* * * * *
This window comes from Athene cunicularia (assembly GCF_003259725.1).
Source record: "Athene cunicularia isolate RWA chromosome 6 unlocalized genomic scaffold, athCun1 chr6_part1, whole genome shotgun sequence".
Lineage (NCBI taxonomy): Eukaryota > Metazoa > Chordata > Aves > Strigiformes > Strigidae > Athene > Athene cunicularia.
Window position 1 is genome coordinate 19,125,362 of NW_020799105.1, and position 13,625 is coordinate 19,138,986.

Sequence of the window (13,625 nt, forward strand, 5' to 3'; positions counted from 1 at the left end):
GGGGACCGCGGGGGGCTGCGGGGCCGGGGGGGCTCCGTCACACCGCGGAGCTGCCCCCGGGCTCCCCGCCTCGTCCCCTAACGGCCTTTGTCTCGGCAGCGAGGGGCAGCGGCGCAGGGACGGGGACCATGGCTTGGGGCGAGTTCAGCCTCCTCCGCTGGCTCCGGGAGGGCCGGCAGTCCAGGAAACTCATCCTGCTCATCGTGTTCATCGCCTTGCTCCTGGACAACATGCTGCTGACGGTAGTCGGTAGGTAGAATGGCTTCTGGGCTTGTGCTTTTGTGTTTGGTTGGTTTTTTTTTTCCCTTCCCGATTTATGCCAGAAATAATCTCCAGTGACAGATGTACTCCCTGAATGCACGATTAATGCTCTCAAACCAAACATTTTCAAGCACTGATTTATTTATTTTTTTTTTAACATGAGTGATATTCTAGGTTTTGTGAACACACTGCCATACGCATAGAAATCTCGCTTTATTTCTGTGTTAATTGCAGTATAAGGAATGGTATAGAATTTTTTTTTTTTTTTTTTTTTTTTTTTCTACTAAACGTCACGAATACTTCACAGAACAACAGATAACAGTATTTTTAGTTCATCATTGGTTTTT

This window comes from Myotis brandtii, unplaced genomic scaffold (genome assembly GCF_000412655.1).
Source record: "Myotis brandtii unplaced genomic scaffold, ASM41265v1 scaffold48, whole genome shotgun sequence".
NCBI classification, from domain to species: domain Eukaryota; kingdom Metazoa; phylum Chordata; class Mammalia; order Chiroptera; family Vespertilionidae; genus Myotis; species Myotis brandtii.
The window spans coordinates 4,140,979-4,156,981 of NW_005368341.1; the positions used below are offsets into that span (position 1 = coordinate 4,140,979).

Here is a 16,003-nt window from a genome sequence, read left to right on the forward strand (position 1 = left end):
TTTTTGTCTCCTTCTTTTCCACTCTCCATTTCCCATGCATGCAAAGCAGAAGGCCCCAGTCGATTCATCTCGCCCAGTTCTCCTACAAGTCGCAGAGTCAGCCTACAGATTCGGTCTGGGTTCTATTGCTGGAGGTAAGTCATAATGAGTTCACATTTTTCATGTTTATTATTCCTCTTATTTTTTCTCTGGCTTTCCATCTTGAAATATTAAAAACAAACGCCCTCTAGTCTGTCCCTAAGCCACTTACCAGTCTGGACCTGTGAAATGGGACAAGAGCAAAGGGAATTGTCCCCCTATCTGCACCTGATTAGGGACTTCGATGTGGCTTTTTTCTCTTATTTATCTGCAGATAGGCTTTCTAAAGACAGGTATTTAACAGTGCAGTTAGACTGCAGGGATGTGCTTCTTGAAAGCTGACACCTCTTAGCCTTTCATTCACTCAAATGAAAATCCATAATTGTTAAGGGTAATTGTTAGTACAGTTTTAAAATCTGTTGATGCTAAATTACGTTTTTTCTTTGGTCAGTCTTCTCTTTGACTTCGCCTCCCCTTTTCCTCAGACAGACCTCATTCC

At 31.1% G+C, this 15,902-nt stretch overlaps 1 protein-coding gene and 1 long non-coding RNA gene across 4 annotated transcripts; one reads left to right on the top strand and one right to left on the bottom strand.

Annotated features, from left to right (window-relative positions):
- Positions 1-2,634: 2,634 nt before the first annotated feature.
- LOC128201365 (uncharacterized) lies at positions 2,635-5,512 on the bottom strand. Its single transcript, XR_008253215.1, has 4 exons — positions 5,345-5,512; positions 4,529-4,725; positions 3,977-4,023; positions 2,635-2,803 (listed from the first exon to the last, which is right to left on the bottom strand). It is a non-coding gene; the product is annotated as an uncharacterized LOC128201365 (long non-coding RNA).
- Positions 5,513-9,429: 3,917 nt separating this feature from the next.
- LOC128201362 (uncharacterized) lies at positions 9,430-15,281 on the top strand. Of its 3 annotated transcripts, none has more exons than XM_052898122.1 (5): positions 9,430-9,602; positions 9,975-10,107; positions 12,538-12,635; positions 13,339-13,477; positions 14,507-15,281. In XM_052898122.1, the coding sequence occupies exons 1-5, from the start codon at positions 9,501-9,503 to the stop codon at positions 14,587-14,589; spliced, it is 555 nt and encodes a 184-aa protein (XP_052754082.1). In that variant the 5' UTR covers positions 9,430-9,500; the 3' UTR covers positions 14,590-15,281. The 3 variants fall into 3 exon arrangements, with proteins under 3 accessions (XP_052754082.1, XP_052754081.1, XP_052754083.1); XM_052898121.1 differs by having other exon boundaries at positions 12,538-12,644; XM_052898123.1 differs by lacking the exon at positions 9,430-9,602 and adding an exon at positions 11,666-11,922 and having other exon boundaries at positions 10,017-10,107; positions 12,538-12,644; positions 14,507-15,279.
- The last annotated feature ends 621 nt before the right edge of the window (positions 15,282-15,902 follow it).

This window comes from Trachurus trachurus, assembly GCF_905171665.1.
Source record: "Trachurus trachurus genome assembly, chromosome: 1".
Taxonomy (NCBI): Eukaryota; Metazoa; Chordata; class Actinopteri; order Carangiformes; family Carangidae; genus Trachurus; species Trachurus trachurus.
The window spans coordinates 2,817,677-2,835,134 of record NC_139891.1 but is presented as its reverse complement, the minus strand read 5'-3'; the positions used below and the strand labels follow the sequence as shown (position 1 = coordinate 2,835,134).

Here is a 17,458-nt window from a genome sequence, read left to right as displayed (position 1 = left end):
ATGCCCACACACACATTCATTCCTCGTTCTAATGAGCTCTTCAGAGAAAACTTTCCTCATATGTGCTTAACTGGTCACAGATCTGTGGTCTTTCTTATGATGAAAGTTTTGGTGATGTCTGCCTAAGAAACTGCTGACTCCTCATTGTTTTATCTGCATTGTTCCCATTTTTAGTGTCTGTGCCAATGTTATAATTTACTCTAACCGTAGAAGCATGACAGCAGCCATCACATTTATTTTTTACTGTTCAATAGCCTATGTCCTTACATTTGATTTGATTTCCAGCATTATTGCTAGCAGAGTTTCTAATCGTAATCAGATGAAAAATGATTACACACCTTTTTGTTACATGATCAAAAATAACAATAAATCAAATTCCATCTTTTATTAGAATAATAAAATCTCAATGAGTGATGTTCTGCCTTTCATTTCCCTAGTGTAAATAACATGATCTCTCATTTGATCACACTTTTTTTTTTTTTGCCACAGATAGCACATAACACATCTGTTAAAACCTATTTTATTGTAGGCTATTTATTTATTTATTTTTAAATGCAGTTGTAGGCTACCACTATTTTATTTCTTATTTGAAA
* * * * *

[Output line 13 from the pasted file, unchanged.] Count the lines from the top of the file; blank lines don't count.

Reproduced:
At 31.1% G+C, this 15,902-nt stretch overlaps 1 protein-coding gene and 1 long non-coding RNA gene across 4 annotated transcripts; one reads left to right on the top strand and one right to left on the bottom strand.